-AG argues during court hearing
ATTORNEY-General and Minister of Legal Affairs, Anil Nandlall, S.C., on Wednesday argued that the law prevents the High Court from granting interim injunctions against the implementation of government’s COVID-19 vaccination requirements.
The AG made this submission when the application filed by the Guyana Teachers’ Union (GTU), Guyana Public Service Union (GPSU) and their umbrella body, the Guyana Trades Union Congress (GTUC), came up for hearing before Justice Fidela Corbin-Lincoln.
In the application, GPSU Vice-President Dawn Gardner, GTU General Secretary Coretta Mc Donald and General Secretary of the GTUC, Lincoln Lewis are claiming that former President, David Granger, exceeded his authority when he issued the first COVID-19 emergency measure in March 2020. They have therefore called for the measures to be quashed.
In the interim, they are asking the court to grant injunctions preventing the state from implementing the vaccination requirements and ordering the government to stand the cost for regular COVID-19 testing for all public servants.
However, the AG argued that the injunctions being sought in the application cannot be granted against the State.
To explain his position, he cited Section 16 (6) of the State Liability and Proceedings Act, which states “Where in any proceedings against the State any relief is sought as might in proceedings between citizens be granted by way of injunction or specific performance the court shall not grant an injunction or make an order for specific performance but may in lieu thereof make an order declaratory of the rights of the parties.”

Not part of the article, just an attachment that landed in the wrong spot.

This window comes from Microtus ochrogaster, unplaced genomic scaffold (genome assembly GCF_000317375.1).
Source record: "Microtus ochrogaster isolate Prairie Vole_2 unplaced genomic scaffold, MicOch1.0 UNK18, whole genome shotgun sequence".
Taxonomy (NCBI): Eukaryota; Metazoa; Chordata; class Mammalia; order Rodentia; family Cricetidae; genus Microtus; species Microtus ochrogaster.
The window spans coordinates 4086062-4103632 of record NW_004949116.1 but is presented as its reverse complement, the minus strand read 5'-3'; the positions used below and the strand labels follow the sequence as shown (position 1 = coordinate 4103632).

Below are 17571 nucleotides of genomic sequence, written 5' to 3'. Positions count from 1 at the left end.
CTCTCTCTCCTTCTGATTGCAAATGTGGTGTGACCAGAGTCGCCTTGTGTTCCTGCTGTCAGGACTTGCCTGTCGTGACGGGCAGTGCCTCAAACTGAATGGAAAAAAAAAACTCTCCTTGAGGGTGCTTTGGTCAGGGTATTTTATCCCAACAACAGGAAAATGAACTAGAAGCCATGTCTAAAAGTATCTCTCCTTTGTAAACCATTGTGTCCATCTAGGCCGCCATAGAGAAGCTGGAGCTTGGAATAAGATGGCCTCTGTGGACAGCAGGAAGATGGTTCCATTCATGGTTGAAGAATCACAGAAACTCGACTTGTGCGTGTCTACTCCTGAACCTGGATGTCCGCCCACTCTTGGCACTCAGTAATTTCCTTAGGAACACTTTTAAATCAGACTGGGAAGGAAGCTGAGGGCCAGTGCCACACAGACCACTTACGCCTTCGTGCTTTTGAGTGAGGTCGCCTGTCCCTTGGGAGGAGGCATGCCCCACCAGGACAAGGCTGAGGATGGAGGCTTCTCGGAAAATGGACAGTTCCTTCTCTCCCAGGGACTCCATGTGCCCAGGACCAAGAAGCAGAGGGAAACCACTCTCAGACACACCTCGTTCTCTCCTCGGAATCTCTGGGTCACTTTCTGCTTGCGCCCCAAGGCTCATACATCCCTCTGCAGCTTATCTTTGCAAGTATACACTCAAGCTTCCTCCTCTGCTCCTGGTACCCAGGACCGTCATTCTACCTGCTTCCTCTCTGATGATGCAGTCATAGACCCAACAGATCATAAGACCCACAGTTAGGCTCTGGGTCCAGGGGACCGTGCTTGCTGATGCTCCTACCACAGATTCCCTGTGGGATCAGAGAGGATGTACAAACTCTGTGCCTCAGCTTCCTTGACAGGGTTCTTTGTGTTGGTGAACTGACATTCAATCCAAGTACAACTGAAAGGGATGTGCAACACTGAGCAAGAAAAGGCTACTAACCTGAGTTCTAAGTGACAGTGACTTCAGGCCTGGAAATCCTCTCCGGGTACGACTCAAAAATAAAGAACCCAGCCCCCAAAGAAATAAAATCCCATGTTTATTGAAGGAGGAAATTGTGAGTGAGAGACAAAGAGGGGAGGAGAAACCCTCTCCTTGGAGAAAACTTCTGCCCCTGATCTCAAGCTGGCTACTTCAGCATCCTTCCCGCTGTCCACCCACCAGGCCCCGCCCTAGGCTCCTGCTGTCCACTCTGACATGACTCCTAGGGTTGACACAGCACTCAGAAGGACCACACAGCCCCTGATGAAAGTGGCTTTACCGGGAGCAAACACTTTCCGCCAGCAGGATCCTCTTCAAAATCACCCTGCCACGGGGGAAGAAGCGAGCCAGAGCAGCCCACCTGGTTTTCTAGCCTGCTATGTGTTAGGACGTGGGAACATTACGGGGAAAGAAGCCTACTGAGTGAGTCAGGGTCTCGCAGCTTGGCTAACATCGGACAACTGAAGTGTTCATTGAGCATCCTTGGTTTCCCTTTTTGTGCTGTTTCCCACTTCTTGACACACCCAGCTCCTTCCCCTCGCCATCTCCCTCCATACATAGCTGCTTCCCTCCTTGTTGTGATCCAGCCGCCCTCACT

He told the court that this position was interpreted by former Chief Justice Ian Chang in the case of the Guyana Softball Association versus the Attorney General in 2009.
“In this case, the court refused several injunctive remedies against the State on the grounds that such remedies are prohibited under Section 16 of the State Liability and Proceedings Act,” he argued.
Among other things, the AG said that according to Section 16 (8) of the said act “the court shall not in any civil proceedings grant any injunction or make any order against an officer of the State if the effect of granting the injunction or making the order would be to give any relief against the State which would not have been obtained in proceedings against the State.”
As it relates to the laws and facts of the case, Nandlall said that the court ought not to grant the interim declaration being sought by the applicants against the March 16, 2020, directions of the president’s implementation of the COVID-19 protocols and guidelines.
In response, the judge reminded the AG that provision for the granting of injunctions is provided for in the Judicial Review Act which gives a statutory framework for the granting of interim injunctions.
The unions’ attorney Dane Elliott-Hamilton rejected the AG’s arguments and said that the court has the power to grant injunctions against the State.
Nandlall was given time to file written submissions with the court and the applicants’ attorney was given time to reply. The case was adjourned until September 17.